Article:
[LEAPSECS] POSIX and C (Was: Re: ISO Influence)

Warner Losh imp at bsdimp.com
Wed Dec 22 12:33:41 EST 2010

On 12/19/2010 09:33, Steve Allen wrote:

> Change the name of the broadcast time scale from UTC to TI (as

> recommended at the 2003 Torino ITU-R colloquium), omit the leap

> seconds from the broadcasts, and put them into zoneinfo.

You might think this is a good idea.

However, there are a number of practical issues that get in the way of
this idea:

(1) zoneinfo files need to be updated on a regular basis. Often they
are only updated when your locale changes DST rules.
(2) When they are updated, long running programs need to re-read the
zoneinfo files. Currently they do not. For systems that reboot often,
this is a minor annoyance. For systems that reboot every couple of
years, having to restart the application to pick up new leap seconds
would meet with customer resistance.
(3) cron misbehaves on these systems at times. When I've used them in
the past, it would schedule jobs in TAI time rather than UTC time.

There are many programs that assume that there's no offset wrt
gettimeofday and friends, which causes things to run a little late (and
a little more late over time).

These issues could be addressed, but when I tried to plow down this path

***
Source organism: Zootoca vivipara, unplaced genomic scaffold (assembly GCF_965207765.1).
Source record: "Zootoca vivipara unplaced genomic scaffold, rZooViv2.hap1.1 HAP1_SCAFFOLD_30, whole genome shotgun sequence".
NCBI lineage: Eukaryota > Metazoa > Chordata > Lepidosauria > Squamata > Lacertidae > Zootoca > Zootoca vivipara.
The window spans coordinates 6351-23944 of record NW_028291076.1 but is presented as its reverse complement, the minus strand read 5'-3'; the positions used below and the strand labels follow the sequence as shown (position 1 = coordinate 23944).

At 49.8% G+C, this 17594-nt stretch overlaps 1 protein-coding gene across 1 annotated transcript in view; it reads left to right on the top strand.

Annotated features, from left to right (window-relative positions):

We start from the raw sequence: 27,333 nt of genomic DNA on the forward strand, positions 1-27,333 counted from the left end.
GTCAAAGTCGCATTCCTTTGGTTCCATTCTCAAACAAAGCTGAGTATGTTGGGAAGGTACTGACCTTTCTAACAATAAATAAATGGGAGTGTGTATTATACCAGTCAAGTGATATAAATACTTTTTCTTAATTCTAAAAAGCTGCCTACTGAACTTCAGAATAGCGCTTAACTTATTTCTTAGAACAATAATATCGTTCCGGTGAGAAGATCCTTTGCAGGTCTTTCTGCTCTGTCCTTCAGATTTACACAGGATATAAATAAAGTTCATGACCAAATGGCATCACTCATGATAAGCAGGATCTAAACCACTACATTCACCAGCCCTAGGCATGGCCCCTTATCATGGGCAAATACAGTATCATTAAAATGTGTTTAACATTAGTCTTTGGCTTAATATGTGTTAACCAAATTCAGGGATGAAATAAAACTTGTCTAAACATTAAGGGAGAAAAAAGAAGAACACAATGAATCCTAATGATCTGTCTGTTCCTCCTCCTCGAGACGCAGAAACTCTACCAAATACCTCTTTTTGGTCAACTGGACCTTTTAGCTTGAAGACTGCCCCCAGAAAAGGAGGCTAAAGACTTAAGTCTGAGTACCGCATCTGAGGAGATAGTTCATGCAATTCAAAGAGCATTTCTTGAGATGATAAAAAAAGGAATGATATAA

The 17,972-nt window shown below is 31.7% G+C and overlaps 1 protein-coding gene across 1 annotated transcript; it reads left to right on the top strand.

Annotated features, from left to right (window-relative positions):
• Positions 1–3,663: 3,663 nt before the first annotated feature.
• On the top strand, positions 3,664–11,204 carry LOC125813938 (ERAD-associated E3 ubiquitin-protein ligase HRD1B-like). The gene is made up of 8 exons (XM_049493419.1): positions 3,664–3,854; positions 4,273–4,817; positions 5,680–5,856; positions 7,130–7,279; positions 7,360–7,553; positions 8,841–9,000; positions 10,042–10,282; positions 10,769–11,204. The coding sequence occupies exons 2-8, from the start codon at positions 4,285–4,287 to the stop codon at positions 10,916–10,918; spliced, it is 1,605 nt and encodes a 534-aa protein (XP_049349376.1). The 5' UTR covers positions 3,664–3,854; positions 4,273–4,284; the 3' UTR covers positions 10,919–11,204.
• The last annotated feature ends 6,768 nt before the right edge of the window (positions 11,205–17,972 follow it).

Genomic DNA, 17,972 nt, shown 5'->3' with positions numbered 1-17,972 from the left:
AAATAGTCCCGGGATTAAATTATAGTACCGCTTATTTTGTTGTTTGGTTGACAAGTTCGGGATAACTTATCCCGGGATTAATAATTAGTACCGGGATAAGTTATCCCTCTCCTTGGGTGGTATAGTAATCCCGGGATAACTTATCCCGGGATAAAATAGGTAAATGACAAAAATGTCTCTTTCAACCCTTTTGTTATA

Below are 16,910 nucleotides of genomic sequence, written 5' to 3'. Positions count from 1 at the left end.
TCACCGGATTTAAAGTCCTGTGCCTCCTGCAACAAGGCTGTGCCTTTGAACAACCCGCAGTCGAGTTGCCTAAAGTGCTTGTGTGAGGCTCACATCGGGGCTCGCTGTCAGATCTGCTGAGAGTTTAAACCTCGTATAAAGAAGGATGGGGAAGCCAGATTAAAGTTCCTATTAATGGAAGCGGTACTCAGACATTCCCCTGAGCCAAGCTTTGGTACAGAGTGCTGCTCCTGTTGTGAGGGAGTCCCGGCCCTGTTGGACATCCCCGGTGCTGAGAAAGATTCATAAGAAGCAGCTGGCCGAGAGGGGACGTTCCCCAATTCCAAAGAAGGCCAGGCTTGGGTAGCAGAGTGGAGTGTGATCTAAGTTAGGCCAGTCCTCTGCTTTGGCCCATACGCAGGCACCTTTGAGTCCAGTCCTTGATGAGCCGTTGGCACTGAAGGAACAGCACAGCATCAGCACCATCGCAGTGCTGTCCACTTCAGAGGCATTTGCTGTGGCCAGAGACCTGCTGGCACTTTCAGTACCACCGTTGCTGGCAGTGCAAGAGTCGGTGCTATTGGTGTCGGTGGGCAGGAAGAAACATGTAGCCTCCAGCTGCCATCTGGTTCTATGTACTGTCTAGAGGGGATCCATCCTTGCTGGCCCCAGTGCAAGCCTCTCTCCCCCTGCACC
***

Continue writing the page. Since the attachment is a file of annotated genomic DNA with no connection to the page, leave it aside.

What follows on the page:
several years ago I stopped after suffering a death of a thousand cuts
(plus the 1 + 2 double whammy mean I had to start hacking the time code
in libc to provide a way to reload the time info for the program).

Plus you still have all the ambiguity issues in POSIX about delta times,
which means in addition to having the leap seconds available in the
zoneinfo files, you have to export tables of them so you can compute the
actual elapsed time between two time_t's, rather than the adjusted
elapsed time. This doesn't really change that unless you change
programs to grok the new paradigm. There's a lot of code that assumes:

time_t t;
t += 86400;

is the same time tomorrow (or other variations on a fixed-length day),
which POSIX mandates, but which doesn't model UTC around leap seconds.


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